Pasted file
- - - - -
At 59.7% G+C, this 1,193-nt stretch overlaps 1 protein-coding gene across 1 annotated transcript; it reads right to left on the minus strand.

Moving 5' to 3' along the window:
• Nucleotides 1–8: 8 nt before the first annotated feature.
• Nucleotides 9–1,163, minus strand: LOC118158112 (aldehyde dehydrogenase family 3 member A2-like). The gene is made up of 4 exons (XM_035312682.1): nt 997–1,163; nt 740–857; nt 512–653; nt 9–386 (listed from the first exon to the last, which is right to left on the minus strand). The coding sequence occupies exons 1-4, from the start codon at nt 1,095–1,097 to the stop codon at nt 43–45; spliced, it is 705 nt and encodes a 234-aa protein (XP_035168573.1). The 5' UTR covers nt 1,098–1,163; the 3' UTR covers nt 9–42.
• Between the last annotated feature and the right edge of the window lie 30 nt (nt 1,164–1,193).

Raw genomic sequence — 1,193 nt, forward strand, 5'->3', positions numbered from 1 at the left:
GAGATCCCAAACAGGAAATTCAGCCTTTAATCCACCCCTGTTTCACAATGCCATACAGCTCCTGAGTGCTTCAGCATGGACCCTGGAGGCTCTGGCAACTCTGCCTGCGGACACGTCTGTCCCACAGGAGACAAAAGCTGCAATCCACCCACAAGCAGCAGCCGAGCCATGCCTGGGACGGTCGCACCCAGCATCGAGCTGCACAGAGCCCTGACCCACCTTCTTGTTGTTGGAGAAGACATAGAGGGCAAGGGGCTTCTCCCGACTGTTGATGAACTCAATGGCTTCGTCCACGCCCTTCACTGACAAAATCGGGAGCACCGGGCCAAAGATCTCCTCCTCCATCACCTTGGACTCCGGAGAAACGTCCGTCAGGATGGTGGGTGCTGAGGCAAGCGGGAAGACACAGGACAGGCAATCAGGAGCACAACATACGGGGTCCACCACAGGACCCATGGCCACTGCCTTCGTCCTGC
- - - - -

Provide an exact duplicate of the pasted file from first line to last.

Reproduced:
At 59.7% G+C, this 1,193-nt stretch overlaps 1 protein-coding gene across 1 annotated transcript; it reads right to left on the minus strand.

Moving 5' to 3' along the window:
• Nucleotides 1–8: 8 nt before the first annotated feature.
• Nucleotides 9–1,163, minus strand: LOC118158112 (aldehyde dehydrogenase family 3 member A2-like). The gene is made up of 4 exons (XM_035312682.1): nt 997–1,163; nt 740–857; nt 512–653; nt 9–386 (listed from the first exon to the last, which is right to left on the minus strand). The coding sequence occupies exons 1-4, from the start codon at nt 1,095–1,097 to the stop codon at nt 43–45; spliced, it is 705 nt and encodes a 234-aa protein (XP_035168573.1). The 5' UTR covers nt 1,098–1,163; the 3' UTR covers nt 9–42.
• Between the last annotated feature and the right edge of the window lie 30 nt (nt 1,164–1,193).

Raw genomic sequence — 1,193 nt, forward strand, 5'->3', positions numbered from 1 at the left:
GAGATCCCAAACAGGAAATTCAGCCTTTAATCCACCCCTGTTTCACAATGCCATACAGCTCCTGAGTGCTTCAGCATGGACCCTGGAGGCTCTGGCAACTCTGCCTGCGGACACGTCTGTCCCACAGGAGACAAAAGCTGCAATCCACCCACAAGCAGCAGCCGAGCCATGCCTGGGACGGTCGCACCCAGCATCGAGCTGCACAGAGCCCTGACCCACCTTCTTGTTGTTGGAGAAGACATAGAGGGCAAGGGGCTTCTCCCGACTGTTGATGAACTCAATGGCTTCGTCCACGCCCTTCACTGACAAAATCGGGAGCACCGGGCCAAAGATCTCCTCCTCCATCACCTTGGACTCCGGAGAAACGTCCGTCAGGATGGTGGGTGCTGAGGCAAGCGGGAAGACACAGGACAGGCAATCAGGAGCACAACATACGGGGTCCACCACAGGACCCATGGCCACTGCCTTCGTCCTGC